Treatments for Mesothelioma
Treatment options for mesothelioma depend upon what stage the cancer has reached, whether it is resectable or unresectable, the patient's general health, and the patient's preferences. Resectable mesothelioma is often treated by surgery, while unresectable mesothelioma may be treated by chemotherapy, radiation therapy, immunotherapy, or palliative procedures. Pain management is also an important consideration.
The objective of surgery for mesothelioma may be to attempt to cure the patient or to alleviate pain and other debilitating symptoms. Curative surgery is an option when the patient is in general good health and there is a possibility that the cancer can be completely removed. However, sometimes surgery does not always remove all cancerous cells and they later proliferate again. Palliative surgery involves partial removal of affected areas to relieve symptoms of discomfort in patients. Side effects of surgery sometimes include infections, bleeding, blood clots, pneumonia, and loss of function in the lungs.
Chemotherapy involves the use of drugs that fight cancer. It is often used in combination with surgery. Sometimes chemotherapy is administered before surgery to attempt to shrink the tumor, and sometimes it is done afterwards to kill cancer cells that remain in the body post-surgery. When surgery is not an option, chemotherapy, or chemotherapy in combination with radiation therapy, is often the main treatment. Chemotherapy is usually administered in cycles, with rest periods between treatments so that the patient can recover. The drugs are either delivered into the bloodstream via a vein or directly to the site of the cancer through a catheter tube inserted into an incision in the chest or abdomen. Side effects of chemotherapy include nausea, vomiting, diarrhea, loss of appetite, fatigue, hair loss, mouth sores, and increased risk of infections. Usually these conditions are temporary and go away after treatment.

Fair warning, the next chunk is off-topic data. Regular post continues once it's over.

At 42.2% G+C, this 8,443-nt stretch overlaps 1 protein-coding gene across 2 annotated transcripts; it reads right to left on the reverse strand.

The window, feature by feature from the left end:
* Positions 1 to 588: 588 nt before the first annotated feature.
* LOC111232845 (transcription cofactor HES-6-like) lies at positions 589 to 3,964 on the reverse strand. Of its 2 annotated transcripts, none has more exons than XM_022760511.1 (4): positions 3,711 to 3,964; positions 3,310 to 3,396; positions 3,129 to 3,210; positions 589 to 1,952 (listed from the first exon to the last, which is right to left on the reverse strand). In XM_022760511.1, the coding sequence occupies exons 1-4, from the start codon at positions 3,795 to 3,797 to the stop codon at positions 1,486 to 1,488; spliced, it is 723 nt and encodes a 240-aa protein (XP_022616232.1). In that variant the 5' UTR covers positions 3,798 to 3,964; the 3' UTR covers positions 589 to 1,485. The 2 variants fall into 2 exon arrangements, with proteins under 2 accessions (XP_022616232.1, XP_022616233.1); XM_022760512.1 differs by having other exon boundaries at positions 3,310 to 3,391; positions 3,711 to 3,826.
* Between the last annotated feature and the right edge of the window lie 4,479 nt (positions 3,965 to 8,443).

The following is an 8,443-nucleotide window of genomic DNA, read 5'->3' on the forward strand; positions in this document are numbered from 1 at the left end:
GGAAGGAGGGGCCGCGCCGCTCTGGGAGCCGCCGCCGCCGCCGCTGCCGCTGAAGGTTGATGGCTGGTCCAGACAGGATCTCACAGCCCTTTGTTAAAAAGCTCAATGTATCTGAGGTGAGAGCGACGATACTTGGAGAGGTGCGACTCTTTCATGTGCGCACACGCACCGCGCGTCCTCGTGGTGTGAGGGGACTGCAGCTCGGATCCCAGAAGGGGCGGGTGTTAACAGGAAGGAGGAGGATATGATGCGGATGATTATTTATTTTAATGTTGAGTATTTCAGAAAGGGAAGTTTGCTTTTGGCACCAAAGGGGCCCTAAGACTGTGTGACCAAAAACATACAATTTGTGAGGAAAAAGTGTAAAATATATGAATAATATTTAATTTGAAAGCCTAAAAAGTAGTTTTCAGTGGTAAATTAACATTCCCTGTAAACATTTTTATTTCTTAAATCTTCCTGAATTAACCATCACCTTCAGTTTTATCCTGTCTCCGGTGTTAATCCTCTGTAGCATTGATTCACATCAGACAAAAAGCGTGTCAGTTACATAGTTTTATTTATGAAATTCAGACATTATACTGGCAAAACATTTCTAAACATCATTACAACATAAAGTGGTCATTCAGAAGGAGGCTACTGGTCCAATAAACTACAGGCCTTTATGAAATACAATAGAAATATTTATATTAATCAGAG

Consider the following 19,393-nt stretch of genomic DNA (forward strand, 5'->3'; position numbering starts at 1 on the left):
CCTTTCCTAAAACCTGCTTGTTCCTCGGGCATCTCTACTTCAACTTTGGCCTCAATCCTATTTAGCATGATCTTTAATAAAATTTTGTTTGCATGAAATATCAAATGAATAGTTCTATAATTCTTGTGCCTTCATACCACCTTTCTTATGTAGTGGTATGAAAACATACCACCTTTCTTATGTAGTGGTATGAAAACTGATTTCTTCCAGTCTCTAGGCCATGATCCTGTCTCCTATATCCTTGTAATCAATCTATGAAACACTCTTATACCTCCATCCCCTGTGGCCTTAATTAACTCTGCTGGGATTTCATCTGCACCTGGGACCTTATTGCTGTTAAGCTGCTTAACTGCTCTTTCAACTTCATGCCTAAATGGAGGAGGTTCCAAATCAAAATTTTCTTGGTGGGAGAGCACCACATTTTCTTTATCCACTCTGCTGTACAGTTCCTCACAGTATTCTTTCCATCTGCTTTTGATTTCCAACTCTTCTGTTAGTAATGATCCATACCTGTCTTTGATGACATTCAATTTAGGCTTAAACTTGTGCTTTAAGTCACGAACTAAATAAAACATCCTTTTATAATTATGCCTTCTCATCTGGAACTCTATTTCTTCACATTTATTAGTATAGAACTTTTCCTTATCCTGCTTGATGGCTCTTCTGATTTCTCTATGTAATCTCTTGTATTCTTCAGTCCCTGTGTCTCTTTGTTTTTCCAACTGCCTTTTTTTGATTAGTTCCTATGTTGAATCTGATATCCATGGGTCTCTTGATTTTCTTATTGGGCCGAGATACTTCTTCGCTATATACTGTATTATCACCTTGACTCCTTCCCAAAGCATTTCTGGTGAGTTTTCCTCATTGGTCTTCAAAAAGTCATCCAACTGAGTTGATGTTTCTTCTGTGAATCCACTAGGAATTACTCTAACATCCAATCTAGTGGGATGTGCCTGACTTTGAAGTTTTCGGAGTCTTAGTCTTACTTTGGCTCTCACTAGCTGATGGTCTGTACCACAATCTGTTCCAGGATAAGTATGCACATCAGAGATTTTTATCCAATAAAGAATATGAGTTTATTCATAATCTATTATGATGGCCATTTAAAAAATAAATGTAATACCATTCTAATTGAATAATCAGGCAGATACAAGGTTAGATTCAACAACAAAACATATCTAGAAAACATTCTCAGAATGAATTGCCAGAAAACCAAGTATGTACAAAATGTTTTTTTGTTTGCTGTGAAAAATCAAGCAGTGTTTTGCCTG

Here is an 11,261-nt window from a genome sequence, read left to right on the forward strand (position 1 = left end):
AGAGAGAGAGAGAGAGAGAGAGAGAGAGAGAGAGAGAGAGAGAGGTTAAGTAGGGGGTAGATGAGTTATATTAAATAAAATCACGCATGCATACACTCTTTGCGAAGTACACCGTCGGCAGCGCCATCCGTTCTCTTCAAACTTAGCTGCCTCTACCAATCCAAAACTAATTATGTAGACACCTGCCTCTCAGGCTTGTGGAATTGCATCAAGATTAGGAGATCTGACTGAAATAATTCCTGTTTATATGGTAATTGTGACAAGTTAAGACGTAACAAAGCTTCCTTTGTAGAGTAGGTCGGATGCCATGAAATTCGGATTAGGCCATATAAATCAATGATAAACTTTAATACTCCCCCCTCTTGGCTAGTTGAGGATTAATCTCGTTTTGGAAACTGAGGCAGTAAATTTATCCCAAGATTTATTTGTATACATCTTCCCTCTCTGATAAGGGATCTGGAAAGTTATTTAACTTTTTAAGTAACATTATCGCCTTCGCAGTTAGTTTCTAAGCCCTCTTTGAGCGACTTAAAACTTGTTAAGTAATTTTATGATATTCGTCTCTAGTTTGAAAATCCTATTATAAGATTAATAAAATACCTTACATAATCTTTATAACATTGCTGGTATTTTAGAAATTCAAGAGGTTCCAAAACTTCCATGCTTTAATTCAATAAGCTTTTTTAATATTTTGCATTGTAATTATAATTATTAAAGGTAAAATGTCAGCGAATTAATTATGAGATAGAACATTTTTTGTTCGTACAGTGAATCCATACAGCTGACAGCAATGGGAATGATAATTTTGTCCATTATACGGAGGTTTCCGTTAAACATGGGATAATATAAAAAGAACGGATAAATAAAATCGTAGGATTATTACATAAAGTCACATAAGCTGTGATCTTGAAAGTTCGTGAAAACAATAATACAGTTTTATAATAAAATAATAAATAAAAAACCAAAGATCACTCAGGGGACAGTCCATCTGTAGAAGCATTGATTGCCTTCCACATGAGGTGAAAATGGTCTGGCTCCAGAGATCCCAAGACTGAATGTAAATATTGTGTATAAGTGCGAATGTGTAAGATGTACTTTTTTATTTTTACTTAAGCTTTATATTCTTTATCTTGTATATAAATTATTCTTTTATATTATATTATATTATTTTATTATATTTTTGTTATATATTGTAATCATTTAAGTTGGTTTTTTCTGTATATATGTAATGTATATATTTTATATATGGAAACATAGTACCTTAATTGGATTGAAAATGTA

Radiation therapy, which involves using high energy particles or x-rays to kill cancer cells, is not as effective with mesothelioma as with other forms of cancer because of the way the tumors grow and spread. However, it is sometimes used after surgery to kill cancer cells remaining in the body and in palliative procedures to relieve certain symptoms. Temporary side effects include fatigue, hair loss, and skin problems similar to sunburn. If it is used in the abdomen, patients may experience nausea, vomiting, loss of appetite, and diarrhea.
Other possible treatments for mesothelioma exist. For instance, immunotherapy utilizes drugs to stimulate the immune system so that it attacks cancer cells. Targeted therapy involves the use of different drugs than chemotherapy drugs to prevent tumors from forming new blood cells, use laboratory-made antibodies to kill cancer cells or prevent them from growing, or inhibit signals that cancer cells need to grow. If patients volunteer to take part in clinical trials, they may be the first to try new forms of treatment.
Finally, palliative procedures help to control mesothelioma or alleviate its symptoms. These may involve the use of surgery, chemotherapy, or radiation therapy, or a combination of these. Other methods of palliative therapy include the removal of excess fluids through the use of needles, chest tubes, or the placement of shunts or catheters.